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Biodiversity Net Gain (BNG) – What you need to know

BNG, or biodiversity net gain can help improve the UK's ecosystem

What is BNG?

You might have heard about BNG, or Biodiversity Net Gain, but what does it actually mean? The definition of BNG is a new approach to land development and management that results in a net gain of biodiversity, hence the name. It will ensure that the habitat for wildlife is even better than it was before the development took place. It is an approach that seeks to balance the need for development with the preservation and enhancement of natural habitats and species. Therefore, if an individual intends to construct or develop a piece of land, they must guarantee the prevention of biodiversity loss due to the development while also achieving a net gain in biodiversity.

A butterfly on some flowers

Currently, the aim is to increase biodiversity by at least 10%. From November 2023, BNG will apply to all developments that are subject to the Town and Country Planning Act 1990. BNG will also apply to smaller sites from April 2024. BNG is a part of the Environment Act 2021 which aims to improve the quality of our air and water, reduce plastic waste and increase recycling, as well as other environmental issues.

Why does the UK need BNG?

A great crested newt, a endangered species in the UK.

As you may know, much of the UK’s wildlife has had its habitat encroached on by urbanisation and industrial development. This has resulted in a lack of biodiversity in the UK, which affects the entire ecosystem including our food production. The most recent State of Nature report, published in 2019, revealed that wildlife in the UK has been reduced by 13%. It is no longer just enough to prevent the depletion of habitat for wildlife, we must take active steps to increase these wild spaces where the animals, birds, insects, plants and countless microorganisms that make up the wildlife of the UK can thrive.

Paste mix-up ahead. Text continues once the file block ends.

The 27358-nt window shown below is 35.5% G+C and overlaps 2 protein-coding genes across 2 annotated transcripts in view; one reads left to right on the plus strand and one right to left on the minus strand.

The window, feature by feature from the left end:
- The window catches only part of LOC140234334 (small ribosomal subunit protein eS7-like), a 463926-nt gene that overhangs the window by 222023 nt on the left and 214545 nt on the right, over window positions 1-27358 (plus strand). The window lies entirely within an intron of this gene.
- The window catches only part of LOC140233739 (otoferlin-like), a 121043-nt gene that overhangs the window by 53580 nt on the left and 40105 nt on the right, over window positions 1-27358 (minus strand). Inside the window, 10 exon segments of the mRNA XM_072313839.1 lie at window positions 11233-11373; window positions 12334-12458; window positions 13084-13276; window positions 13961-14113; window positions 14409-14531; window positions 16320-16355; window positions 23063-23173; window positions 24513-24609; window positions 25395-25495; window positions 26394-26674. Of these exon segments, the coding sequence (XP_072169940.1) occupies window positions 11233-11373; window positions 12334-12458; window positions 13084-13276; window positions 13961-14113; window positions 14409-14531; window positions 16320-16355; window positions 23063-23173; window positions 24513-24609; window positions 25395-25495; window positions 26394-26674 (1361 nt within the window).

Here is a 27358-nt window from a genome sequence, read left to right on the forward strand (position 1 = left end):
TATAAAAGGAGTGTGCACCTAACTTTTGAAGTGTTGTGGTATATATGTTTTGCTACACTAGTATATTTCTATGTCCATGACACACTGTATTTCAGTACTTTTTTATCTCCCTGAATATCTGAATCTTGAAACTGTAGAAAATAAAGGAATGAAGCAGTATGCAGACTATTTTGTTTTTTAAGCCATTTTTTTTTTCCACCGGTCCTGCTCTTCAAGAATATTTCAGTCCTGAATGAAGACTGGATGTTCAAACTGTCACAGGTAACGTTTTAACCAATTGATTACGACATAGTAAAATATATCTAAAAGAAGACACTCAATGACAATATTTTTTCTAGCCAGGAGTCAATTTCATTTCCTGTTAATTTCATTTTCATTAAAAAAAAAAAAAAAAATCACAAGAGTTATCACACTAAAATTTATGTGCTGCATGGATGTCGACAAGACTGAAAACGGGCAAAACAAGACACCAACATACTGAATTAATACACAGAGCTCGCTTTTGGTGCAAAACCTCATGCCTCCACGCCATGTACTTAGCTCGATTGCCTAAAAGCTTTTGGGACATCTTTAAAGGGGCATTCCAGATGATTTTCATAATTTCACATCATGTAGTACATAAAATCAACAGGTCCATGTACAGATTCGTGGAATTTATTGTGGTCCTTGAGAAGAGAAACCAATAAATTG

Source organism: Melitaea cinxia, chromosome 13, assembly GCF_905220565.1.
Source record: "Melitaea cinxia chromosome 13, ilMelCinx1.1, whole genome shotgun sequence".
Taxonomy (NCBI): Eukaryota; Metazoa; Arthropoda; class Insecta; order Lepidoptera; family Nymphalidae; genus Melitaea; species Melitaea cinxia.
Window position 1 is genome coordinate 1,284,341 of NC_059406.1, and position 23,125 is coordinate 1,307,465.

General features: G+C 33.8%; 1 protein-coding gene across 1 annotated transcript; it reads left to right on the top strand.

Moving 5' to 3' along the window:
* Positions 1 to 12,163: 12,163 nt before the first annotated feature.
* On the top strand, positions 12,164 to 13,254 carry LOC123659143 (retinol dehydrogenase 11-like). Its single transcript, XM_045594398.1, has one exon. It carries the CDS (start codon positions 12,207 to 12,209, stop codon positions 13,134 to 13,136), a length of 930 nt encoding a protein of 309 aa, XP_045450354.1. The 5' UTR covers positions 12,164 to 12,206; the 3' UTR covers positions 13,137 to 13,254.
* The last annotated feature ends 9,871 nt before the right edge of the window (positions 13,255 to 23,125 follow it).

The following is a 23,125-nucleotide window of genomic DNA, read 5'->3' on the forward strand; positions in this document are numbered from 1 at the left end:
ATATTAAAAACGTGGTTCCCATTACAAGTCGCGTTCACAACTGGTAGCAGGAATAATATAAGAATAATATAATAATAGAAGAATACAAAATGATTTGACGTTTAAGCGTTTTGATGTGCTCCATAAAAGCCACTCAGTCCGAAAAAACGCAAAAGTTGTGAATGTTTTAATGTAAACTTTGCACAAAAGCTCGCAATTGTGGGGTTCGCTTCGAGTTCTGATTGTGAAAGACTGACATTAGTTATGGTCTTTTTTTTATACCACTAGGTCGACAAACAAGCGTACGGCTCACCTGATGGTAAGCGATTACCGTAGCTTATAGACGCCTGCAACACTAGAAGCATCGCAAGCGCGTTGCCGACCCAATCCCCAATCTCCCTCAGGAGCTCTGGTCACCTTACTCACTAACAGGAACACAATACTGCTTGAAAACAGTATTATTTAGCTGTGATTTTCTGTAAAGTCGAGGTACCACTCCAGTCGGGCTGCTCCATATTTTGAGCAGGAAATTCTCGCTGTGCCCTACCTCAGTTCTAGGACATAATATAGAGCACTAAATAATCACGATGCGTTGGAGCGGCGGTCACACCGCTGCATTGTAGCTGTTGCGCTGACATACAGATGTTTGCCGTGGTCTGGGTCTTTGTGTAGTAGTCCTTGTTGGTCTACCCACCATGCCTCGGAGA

The benefits of BNG

BNG offers many benefits to the UK, including:

  • Improved ecosystem services, such as pollination and natural pest control for crop farmers
  • Reduced risk of flooding
  • Carbon sequestration 
  • Reduced pollution levels
  • Better air quality

BNG also offers improved quality of life through the introduction of community green spaces. Areas like this offer residents benefits like improved views, local areas to walk and explore nature in, and the myriad health benefits that come with spending more time in nature.

How will BNG work?

In order to get planning permission for new developments, they will all need to deliver at least a 10% biodiversity net gain. Land developers can do this by onsite and offsite measures. Firstly, land developers must avoid the loss of habitat to any piece of land they are planning to develop. If this is unavoidable, then they must create a habitat either onsite or off-site. If onsite habitat development is not possible, they will need to use offsite land they already own. When they do not own any suitable land, they can purchase biodiversity units from a landowner or land manager. Buying these biodiversity units, or statutory biodiversity credits, should be a last resort. They must only used when the first two options are not available. This is known as the mitigation hierarchy. We can calculate the number of credits needed to fulfil BNG using the biodiversity metric 4.0.

BNG will need to be included in all land development plans from November 2023.

Who is affected by BNG?

Land Developers

BNG primarily impacts land developers, as they must take measures to achieve a 10% biodiversity net gain on all new land development projects. There are some exceptions, such as householder or small-scale residential developments, and land developments on brownfield sites (former industrial sites with no habitat present). The following are also exempt:

  • Nationally significant infrastructure projects (NSIPs)
  • Marine development (the government is working separately to define an approach to marine net gain)
  • Irreplaceable habitat sites (such as ancient woodland, sand dunes and salt marsh) that cannot be developed at all, save for steps taken to improve the habitat
Planning permission documents will need to include a biodiversity gain plan.